OSHAWA, Ont. - Frustrated at the lack of progress being made at the provincial level to gain relief from escalating fuel costs for independent truckers, the National Truckers Association (NTA) has tak...
OSHAWA, Ont. – Frustrated at the lack of progress being made at the provincial level to gain relief from escalating fuel costs for independent truckers, the National Truckers Association (NTA) has taken it’s case to a higher court.
Brian Tobin, Federal Minister of Industry, made a special stop in Oshawa during the campaign before the recent federal election and sat down to a private meeting with representatives of the NTA. The meeting came at the request of NTA president Bill Wellman, who like Tobin, is a native Newfoundlander.
The meeting took place at the campaign headquarters of Oshawa Liberal MP Ivan Grose. After cutting a ribbon to officially open the office, Tobin moved to a back office for a closed-door meeting with Wellman and NTA vice-president Keith Swayne.
Wellman explained to the Ottawa politician that meetings of the provincially appointed Trucking Industry Working Group have been continuing without the NTA or any group representing the owner/operators. He also made it clear that truckers in the province are growing restless and large-scale protests could be on the horizon.
When he emerged from the 15-minute meeting, Tobin expressed sympathy for the plight of the independent truckers and said, as industry minister, he had an obligation to take an active interest in any dispute that could potentially harm the nation’s economy.
“I will do my part,” said Tobin. “I am happy to sit down and talk. In Newfoundland, when the crisis with the truckers came to a head last spring, we facilitated talks between the shippers and the truckers and created a forum for serious dialogue. But it took sitting down and recognizing the need for assistance.”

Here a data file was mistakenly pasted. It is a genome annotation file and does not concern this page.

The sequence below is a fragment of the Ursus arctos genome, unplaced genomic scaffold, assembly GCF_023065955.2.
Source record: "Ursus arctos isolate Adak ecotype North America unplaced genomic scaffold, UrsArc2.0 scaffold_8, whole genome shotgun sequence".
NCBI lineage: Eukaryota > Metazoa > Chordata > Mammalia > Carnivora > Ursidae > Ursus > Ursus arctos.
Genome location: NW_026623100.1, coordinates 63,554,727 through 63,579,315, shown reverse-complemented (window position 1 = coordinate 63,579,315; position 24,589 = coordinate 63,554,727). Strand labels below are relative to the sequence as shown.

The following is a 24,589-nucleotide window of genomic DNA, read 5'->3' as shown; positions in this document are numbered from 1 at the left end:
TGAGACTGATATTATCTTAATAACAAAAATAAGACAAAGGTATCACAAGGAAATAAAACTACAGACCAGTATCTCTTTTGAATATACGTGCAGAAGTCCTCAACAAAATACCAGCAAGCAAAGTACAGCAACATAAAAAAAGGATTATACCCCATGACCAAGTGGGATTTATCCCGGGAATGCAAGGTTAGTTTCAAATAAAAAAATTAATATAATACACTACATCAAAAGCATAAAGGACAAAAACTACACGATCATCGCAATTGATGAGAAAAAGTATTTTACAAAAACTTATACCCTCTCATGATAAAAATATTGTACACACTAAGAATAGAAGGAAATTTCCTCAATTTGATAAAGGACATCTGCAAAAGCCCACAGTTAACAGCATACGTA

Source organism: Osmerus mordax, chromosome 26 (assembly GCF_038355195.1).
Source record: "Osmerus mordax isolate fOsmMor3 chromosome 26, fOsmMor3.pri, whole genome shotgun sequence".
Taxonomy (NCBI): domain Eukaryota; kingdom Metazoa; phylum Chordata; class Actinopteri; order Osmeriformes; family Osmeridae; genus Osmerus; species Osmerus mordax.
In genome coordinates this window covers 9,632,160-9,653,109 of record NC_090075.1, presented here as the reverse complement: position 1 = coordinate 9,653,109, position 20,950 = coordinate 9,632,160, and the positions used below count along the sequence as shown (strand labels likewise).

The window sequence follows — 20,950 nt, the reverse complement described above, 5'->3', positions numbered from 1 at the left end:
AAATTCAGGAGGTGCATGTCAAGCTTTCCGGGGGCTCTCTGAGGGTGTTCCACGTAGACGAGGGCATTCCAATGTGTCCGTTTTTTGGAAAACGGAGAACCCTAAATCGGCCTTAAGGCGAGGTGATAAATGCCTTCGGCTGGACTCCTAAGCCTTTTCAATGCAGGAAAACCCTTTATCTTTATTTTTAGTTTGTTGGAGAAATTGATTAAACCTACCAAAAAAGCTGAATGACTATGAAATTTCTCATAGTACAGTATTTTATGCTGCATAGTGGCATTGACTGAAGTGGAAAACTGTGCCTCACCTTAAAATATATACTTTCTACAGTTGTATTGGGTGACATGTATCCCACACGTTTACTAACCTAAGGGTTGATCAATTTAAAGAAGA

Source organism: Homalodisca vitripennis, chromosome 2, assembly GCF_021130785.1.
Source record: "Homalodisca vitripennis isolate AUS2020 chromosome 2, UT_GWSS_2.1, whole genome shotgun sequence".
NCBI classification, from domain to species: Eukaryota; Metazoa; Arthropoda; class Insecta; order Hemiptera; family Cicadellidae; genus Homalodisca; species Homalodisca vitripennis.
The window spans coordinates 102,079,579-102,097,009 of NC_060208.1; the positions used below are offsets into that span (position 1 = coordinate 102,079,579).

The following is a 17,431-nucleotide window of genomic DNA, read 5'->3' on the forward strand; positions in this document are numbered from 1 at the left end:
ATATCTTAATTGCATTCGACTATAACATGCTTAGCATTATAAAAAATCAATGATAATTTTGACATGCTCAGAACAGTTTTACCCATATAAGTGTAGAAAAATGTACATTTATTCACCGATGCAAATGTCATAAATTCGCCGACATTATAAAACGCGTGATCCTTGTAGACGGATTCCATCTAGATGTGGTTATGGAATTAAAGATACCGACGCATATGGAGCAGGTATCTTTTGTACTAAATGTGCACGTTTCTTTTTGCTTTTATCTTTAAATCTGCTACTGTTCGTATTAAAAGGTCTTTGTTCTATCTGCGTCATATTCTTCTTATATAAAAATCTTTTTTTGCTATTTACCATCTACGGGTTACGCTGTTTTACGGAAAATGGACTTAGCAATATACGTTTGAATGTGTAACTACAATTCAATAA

In addition to facilitating talks between the various concerned parties, Tobin’s provincial government also chipped in $25,000 to help support the Newfoundland and Labrador Independent Truckers Association (NLITA), a group that, like the NTA, sprang up during last winter’s fuel crisis.
The NLITA eventually negotiated a voluntary surcharge schedule with carriers and shippers in that province. O/Os now receive 10.5 per cent on truckload shipments and 6.22 per cent on less-than-truckload. The surcharges also fluctuate up or down by one per cent for every five-cent movement in the price of diesel fuel.
“It’s strictly voluntary, but it’s working,” said NLITA president Dave Cook. “To say 100 per cent of carriers and shippers are paying it would be a little far-fetched. But most that aren’t have capped their fuel a little lower, so one offsets the other.”
Tobin said groups like the NTA and the NLITA are vital to the discussion process.
“If you are going to make meaningful progress, you have to have a voice for the truckers that works. And what we did in Newfoundland was put money on the table,” Tobin explained. “My advice to (provincial Economic Development Minister Al Palladini) is to do that, and I suggest the Premier (Mike Harris) get involved.”
When asked what immediate relief the Federal government might offer strapped owner/operators, such as cutting the federal taxes on fuel, Tobin pointed out that no action of any kind could be taken until the outcome of the federal election was determined. After that, he said, “these issues will be addressed.”
“I’ll do more than try,” Tobin said. “I can be an honest broker. The trucking industry needs an agreement with teeth that will work. I have written a letter to Mr. Palladini about this matter and suggested that, after the election, we put our heads together and see what we can do.”
For his part, Wellman emerged from the meeting with cautious optimism.
“He said he is in our corner, and I believe him,” Wellman said. “And provided the current government is still (in power) after the election, he said he will work for the truckers.”
Tobin left with a copy of a letter signed by Palladini outlining the terms of an apparent surcharge agreement reached by the working group in October. The NTA reps argue that that agreement is not being honored. Wellman suggested Tobin could “apply pressure where pressure is required” to make a Newfoundland-style agreement work in Ontario.
Ironically, Palladini also claimed to be in the truckers’ corner in September when he threatened to “police the industry if it won’t police itself.” But the threat of a legislated fuel surcharge now appears to be an empty one. When reminded of that fact, Wellman simply shrugged.
“Tobin may be our last hope,” he said.
There is no legislation in place to back the surcharge agreement in Newfoundland, but Cook said Tobin, then Premier, made it clear that the agreement would be enforced. n